It has been a rather strange summer. First of all, it (summer) didn't show up until about August. Before that, it was cool, grey and sometimes rainy all the way through the spring and into July. And although I took the month of August off from teaching, I worked all the way through it trying to come up with a new music theme for CHEK Television. I'm very happy to have the work, but it certainly kept summer at a distance for me. My studio is in the basement of my home, and it is dark and kind of secluded, so although I took breaks by going out into the backyard and going for walks, I was locked up in there working for hours at a time. Next week, many of my students are returning and that's the end of that "break"!
I consider myself very fortunate to do what I love to do for a living, but the truth of it is that it often isn't enough of an actual living and if I was on my own without a spouse who supports me, I'd probably not be able to do what I love as much as I have. Young people who are just starting out as musicians or in bands and who want to make a living at it, have a long road ahead of them. The simple truth is that the general public does not want to pay for music. Every time you see artists out there performing, 90% of the time they are either making very little in terms what the venue pays them, or they are making nothing at all! If they have a CD to sell, they'd be lucky to sell a handful at any one performance. It's almost impossible to get on traditional radio unless you're either Lady Gaga or an oldies band from the 50's to the 70's, and if you try to sell your music through iTunes or other digital services, you have to pay for your songs to be there and normally see very little return on actual sales.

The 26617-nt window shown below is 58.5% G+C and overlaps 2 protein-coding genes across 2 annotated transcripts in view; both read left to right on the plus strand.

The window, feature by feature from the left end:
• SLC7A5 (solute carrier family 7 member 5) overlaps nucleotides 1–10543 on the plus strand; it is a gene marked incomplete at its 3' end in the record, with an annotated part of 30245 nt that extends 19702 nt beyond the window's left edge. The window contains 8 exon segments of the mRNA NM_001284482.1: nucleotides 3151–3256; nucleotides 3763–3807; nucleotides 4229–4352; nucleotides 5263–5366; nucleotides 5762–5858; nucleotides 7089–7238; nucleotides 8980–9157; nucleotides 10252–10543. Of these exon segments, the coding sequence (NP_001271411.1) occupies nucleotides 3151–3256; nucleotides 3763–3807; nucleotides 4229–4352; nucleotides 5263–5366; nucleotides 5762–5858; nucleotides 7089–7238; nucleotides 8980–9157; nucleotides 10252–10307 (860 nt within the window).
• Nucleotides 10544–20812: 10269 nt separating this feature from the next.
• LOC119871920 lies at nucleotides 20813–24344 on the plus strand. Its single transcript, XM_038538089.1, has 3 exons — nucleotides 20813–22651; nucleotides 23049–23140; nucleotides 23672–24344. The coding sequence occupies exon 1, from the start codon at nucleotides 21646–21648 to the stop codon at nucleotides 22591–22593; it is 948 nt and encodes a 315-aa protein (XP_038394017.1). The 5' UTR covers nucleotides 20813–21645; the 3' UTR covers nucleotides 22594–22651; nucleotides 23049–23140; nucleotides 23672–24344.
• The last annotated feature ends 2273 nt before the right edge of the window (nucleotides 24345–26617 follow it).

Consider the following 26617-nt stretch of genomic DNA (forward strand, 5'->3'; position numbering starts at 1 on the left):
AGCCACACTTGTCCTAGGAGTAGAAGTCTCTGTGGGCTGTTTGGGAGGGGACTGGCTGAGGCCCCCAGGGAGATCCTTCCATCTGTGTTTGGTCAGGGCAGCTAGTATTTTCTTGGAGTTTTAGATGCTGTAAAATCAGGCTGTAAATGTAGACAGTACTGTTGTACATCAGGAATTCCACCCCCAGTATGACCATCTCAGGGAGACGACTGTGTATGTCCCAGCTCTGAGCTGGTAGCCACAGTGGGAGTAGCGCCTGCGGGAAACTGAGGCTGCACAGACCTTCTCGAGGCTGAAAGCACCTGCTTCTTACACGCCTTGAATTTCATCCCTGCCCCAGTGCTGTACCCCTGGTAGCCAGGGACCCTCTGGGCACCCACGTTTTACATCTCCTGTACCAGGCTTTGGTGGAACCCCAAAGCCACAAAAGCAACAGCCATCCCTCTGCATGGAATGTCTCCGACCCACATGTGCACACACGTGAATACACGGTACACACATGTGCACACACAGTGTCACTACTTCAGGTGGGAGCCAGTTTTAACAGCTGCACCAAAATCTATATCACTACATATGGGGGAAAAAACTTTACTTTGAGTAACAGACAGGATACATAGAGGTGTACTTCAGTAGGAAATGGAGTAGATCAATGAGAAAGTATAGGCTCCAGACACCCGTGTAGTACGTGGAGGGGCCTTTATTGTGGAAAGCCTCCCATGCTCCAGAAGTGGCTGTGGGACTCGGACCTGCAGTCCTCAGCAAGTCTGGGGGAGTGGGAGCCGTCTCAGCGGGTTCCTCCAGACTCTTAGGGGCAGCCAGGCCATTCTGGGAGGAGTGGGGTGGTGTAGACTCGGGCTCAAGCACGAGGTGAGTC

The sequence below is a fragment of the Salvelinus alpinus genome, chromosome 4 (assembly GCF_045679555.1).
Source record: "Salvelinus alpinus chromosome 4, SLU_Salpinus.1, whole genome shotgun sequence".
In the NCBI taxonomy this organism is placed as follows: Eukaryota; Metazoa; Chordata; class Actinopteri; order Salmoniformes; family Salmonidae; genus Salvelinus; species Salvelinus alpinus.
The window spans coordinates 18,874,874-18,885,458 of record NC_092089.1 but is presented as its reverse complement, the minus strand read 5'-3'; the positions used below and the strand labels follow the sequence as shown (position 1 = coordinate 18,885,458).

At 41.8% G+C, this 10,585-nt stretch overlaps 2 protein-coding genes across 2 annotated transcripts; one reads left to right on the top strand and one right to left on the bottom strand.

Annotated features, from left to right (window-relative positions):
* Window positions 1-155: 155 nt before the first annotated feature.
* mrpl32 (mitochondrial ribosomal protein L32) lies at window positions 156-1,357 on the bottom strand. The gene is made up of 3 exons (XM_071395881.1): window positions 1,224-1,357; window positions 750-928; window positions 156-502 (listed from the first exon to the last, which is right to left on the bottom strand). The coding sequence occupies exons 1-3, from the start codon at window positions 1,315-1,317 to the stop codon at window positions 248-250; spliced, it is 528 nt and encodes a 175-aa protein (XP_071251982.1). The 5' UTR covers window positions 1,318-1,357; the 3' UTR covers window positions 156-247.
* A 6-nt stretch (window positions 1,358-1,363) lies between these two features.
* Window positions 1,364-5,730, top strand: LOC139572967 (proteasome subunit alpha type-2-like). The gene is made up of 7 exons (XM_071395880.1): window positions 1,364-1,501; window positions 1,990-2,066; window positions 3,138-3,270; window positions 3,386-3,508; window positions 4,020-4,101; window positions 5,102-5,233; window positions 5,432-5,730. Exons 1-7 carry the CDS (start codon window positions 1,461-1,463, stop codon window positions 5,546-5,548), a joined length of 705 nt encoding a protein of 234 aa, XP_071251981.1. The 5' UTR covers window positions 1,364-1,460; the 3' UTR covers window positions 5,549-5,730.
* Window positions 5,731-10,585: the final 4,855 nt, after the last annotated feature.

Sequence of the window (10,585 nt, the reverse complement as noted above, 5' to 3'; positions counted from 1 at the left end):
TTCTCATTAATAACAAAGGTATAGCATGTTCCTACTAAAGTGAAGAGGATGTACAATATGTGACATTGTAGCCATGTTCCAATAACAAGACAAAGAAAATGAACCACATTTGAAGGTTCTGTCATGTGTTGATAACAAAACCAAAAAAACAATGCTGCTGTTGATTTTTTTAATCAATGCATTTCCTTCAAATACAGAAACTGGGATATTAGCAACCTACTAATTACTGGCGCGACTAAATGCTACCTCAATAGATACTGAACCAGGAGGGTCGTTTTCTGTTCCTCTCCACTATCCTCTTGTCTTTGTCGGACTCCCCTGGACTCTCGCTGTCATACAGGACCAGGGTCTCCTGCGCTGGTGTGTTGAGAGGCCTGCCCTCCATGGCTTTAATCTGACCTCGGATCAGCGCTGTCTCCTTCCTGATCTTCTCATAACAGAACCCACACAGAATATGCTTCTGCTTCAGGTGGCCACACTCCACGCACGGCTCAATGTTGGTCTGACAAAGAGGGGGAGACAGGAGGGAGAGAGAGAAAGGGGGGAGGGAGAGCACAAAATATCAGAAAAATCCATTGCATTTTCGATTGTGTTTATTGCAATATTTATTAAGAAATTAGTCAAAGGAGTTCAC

I lost a lot of money as a performer. I spent thousands on the recording and manufacturing of my CDs and traveled quite a bit to the mainland and here on the island to try to sell them, but not nearly enough to break even. I could have worked harder at it, I could have joined other groups or had longer road trips but I would have been a female on my own out there and that didn't appeal to me, especially with a young family at home at the time. But that's just my own story.
As a whole, the music "business" has struggled terribly in the last few years. A lot of record labels and publishers went under in the past 10 years for many reasons, including the fact that many of them had lived high off the hog for many years on the backs of their artists, and suddenly traditional CD sales tumbled. They didn't figure out how to embrace new technology (ie, internet downloading) before it overcame them. If you give people the opportunity to have something for free, or to pay for it, what do you think most people will do? Instead of using the technology to their benefit, record labels and conglomerates were reactionary, simply suing people like single parents with teenagers who did a lot of downloading, for millions of dollars, hoping to discourage the activity. This made them out to be bullies and didn't scare anybody. Not great publicity.